Rufus & Szary UNPLUGGED
Have you ever wondered what it’d be like to camp without all these modern, waterproof and lightweight inventions? To try and catch, gather and prepare your own food every day?
Well, that’s what my friend and I are going to try to do for a month in Idaho. Hunting, fishing, picking fruit… Living of and with the land.
Join us on our adventure, which begins next month in one of the greatest wildernesses in the lower 48.
The main goal is not only to survive but thrive in fall in the mountains of Idaho, using equipment and materials available before World War One.
I will post the full list of equipment as soon as all my gear is complete and ready.
I recently discovered and been having a lot of fun with a somewhat different, and new to me, fishing method. I’ve posted some photos on facebook and twitter and they drew a lot of attention and produced a few interesting questions.
Tenkara is an old, traditional Japanese fishing method, which originated at least 200 years ago but is relatively unknown outside of Japan. It was introduced and popularized in San Francisco in 2009 by Tenkara USA.
So what is Tenkara and why is it so cool? It’s a method that employes very lightweight, long whip-like rods and requires no reel. You could say it’s like a lighter, simpler version of flyfishing or pocket flyfishing. The flies are usually much smaller and less complex as well.
It’s perfect for small creeks, mountain streams and lakes but also urban ponds and rivers. It’s ideall for backpackers. And that is exactly how I first came across this method. So I went for this five-day ultralight cross-country backpacking trip with Sierra Club, and all of a sadden the group leader pulls out this tiny fishing rod and starts to catch fish in a lake at 9000 feet above sea level. And I was just blown away by how compact, portable and effective this little kit was.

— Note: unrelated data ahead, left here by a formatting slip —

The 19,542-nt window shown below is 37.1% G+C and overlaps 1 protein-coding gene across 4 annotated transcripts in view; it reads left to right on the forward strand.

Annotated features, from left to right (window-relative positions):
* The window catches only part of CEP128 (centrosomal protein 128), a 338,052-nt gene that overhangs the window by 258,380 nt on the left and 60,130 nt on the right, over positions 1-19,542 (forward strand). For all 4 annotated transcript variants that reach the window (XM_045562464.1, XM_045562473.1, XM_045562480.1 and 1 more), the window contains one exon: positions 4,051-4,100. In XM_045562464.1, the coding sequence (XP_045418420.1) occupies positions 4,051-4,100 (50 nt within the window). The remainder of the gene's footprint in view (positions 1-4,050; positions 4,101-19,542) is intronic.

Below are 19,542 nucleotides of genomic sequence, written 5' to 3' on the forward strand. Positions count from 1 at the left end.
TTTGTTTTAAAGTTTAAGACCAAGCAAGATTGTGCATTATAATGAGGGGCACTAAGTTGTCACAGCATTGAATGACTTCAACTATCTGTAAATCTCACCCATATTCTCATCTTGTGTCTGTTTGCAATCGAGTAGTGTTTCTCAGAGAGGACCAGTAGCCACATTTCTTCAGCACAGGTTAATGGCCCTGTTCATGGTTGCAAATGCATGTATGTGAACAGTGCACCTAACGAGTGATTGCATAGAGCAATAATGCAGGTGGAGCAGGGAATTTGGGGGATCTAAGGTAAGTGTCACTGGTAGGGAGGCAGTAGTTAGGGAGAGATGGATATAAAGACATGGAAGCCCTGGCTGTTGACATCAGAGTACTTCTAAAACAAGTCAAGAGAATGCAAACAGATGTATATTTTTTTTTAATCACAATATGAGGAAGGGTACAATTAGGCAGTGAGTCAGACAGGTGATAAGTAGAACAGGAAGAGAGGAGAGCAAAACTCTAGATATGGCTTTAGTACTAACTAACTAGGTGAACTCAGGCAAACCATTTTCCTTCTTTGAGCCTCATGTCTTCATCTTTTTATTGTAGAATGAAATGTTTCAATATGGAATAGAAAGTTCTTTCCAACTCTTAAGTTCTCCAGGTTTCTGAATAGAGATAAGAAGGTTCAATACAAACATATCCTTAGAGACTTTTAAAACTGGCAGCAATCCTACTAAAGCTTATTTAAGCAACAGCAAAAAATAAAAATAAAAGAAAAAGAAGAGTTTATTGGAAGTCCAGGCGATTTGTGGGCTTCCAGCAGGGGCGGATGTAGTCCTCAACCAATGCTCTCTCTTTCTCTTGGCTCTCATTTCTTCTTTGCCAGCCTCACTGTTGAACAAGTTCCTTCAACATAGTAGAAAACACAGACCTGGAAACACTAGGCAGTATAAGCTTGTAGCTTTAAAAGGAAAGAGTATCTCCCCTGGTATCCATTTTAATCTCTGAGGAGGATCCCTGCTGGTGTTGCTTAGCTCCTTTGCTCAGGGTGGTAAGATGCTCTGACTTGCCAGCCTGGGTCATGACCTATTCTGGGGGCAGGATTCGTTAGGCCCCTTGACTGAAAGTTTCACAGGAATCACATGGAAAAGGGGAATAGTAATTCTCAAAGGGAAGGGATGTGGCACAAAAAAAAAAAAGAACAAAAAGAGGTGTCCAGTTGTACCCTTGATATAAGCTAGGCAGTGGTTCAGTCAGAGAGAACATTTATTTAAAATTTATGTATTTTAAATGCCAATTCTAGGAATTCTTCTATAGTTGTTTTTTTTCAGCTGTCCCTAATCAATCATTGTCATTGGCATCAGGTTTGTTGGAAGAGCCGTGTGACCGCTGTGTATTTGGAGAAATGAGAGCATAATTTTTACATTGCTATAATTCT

When I came back I looked it up and a couple months later bought my first tenkara kit on amazon. They can be ridiculously expensive but I got the rod, the braded, tapered level line and a set of flies for just over 80 bucks.
The way it works is, you attache the level line to the lillian (forgive me if I’m using incorect terminology but I’m relatively new to this myself, and not knowing what certain parts are called hasn’t stopped me from catching fish so far). Then, you attache about two feet of your actuall line to the other, thinner end of your level line, and there goes your fly. All done.
The casting is probably the best part because you get to swing the rod like a whip. Sometimes it’ll even make that cracking sound but that usually means you’ve lost your fly. Just don’t get carried away cause it’s easy to forget how long that line is. You can also sling-cast it and that’s especially usefull technique when fishing around trees and in thick brush or when you need that extra accuracy.
So is the fly supposed to float or sink? To be honest I don’t know. I guess it depends on circumstances but I’ve caught fish from the surface as well as from underwater. In my experience subsurface fishing has been more effective so far. But if you want your fly to float that’s cool too. Just keep it dry by cracking the whip or drying it with some kind of absorbent cloth. You probably want to keep the level line dry as well since it’s usefull in indicating bites. I use vaseline to make it hydrophobic.
Since there is no reel and both lines together are usually slightly longer than the rod itself, landing fish can be a bit tricky. It’s not a big deal when the fish is small. You just lift it up, drag it to shore or simply grab the line. But with fish around or heavier than 2 lb you may wanna keep it steady and be a bit more gentle.
All these features I just talked about make this fishing method perfect for survival. Not only is the rod and flies extremely lightweight and portable (mine weighs only about 5 oz) but I’m sure you could get away with carrying just your flies and some line, and simply fashion a rod from a long, flexible sapling. After all, the original tenkara rods were made from bamboo.
I know that sport fishing is often about catching the biggest fish but from a survival perspective, it’s much better to catch five 6-8 ich trout in two hours and be set for two days than trying to catch one 20 lb monster, which may never happen especially in small creeks and lakes.